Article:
Arson-started Florida Wildfires Fueled by Growth

May 15, 2008

Wildfires that have gutted at least 40 homes along Florida’s Atlantic coast are believed to have been started by arsonists, but they got help from two classic Florida factors: rampant development and a year-round growing season.

Experts said the fires reported in Brevard County that have burned roughly 10,000 acres – or more than 15 square miles – have found ample fuel because the state has not been able to hold controlled burns near development to cut back vegetation.

That means firefighters are battling palmetto palms that should be knee-high, but have been allowed to grow for 20 or 30 years, said Dale Armstrong, senior forester with the state’s Division of Forestry.

Florida’s endless growing season and waxy plants that can burn while still green are also culprits, said Ken Outcalt, a research plant ecologist with the U.S. Forest Service.

“The fuels in Florida are mostly live plants, unlike in the West where it’s usually dead fuel that’s accumulated underneath the trees,” he said.

The Brevard County fires present two kinds of firefighting challenges simultaneously because the vegetation is mixed so closely with homes. The buildings impede traditional forest firefighting techniques such as plowing lines of dirt in the flames’ path or lighting backfires, Outcalt said.

Police have set up a special task force to catch the suspect or suspects who set the fires. They profiled “a trophy person,” likely to brag of his or her work at some point.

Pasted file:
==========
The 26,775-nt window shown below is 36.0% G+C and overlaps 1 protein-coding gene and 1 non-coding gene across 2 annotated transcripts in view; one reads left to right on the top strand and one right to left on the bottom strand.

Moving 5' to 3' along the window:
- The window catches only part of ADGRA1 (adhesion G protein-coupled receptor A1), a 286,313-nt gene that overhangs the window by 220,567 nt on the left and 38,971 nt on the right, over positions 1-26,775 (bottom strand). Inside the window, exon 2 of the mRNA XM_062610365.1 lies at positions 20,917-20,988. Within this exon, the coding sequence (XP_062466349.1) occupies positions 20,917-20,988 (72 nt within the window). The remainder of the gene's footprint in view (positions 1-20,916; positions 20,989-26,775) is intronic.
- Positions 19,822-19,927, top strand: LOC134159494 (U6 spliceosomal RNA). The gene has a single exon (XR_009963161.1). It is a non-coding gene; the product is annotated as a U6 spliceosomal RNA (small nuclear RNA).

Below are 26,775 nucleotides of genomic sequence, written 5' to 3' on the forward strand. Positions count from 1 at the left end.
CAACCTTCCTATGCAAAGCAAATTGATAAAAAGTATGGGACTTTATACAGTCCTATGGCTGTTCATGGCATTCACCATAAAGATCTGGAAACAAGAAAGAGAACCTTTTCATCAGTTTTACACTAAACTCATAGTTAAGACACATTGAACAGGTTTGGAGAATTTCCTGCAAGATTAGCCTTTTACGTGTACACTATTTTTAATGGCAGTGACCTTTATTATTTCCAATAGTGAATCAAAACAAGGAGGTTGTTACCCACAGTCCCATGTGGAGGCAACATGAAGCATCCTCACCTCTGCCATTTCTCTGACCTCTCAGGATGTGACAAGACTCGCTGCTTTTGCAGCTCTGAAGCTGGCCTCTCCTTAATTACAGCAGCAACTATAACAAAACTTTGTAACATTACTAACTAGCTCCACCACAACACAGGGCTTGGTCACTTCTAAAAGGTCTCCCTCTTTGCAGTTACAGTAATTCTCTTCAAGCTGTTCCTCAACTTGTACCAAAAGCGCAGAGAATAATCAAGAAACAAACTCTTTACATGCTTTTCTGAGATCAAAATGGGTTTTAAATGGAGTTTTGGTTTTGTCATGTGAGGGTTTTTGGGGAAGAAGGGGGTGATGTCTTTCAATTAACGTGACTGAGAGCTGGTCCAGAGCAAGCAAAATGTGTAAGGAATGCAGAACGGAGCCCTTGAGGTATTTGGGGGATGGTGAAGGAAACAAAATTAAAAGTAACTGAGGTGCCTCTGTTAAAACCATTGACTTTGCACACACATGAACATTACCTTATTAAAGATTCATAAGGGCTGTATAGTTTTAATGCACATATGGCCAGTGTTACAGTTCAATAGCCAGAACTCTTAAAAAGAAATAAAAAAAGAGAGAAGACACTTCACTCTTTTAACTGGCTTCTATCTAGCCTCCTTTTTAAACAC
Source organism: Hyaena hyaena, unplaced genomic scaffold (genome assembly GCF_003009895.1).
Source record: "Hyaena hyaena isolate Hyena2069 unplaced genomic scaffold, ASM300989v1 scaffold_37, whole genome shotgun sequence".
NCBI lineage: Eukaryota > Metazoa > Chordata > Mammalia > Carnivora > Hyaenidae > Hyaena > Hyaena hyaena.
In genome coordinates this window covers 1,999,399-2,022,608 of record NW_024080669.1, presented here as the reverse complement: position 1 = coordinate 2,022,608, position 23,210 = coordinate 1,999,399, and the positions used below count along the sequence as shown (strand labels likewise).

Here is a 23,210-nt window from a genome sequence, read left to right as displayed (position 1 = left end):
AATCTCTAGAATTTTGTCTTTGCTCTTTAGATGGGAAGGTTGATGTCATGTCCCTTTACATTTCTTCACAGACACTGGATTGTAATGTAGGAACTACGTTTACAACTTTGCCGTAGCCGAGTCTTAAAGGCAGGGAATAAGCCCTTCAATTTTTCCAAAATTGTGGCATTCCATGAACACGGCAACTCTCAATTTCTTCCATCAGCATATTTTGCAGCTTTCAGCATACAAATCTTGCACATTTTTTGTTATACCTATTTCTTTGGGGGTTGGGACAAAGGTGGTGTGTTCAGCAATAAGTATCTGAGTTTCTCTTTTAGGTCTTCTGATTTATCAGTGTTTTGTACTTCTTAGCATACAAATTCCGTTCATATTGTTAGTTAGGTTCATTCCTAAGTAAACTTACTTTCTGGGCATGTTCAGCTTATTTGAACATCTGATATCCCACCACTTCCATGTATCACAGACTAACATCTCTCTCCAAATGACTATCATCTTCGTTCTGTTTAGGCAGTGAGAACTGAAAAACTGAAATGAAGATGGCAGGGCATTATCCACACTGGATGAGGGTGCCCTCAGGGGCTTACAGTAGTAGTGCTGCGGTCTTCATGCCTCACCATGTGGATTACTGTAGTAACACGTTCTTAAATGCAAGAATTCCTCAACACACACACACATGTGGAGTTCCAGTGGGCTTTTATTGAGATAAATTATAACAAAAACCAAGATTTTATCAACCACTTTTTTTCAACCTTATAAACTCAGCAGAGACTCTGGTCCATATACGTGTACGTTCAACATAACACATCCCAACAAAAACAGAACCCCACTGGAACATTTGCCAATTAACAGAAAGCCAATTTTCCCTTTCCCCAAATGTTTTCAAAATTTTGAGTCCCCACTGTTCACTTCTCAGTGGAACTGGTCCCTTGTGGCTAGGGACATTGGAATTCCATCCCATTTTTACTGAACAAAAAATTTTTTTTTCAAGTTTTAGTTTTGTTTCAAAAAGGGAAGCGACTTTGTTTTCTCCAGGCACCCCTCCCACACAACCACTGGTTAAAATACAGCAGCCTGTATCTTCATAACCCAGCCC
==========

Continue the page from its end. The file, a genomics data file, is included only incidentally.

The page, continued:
“It’s unconscionable that somebody would do this to another man or woman, put them in jeopardy,” Gov. Charlie Crist said shortly after flying over the damaged areas where he declared a state of emergency.

The Florida Division of Forestry said 40 homes in the Palm Bay area were destroyed and about 120 other structures, including homes and outbuildings, were damaged. Officials said the total damage estimate was approximately $9.6 million.

Authorities said May 13 they had “a majority” of the Palm Bay fires contained and were getting better control over the fires in nearby Malabar, where firefighters slept in shifts on cots lined up in the volunteer fire station.

The destruction was hard for Veda VanFleet to fathom as she stood amid the charred remains of the two-story home her husband, Butch, built almost 30 years ago in Malabar. She remembered the treehouse her three boys used to play in out back and the basketball hoop in the front yard.

“It’s gone. It’s all gone,” said VanFleet, who cried all day May 12 and awoke with resolve May 13 to pick through the ashes where she and her husband planned to rebuild.

Palm Bay schools were to be closed again May 14. Smoke and the proximity of the flames have caused the intermittent closure of major highways in the area.

“This really won’t be over until it rains. Until it rains, the threat is going to be ever-present,” said State Emergency Management Director Craig Fugate. Forecasts show little chance of rain until at least the weekend.

Associated Press writers Travis Reed in Palm Bay and Jennifer Kay in Miami contributed to this report.

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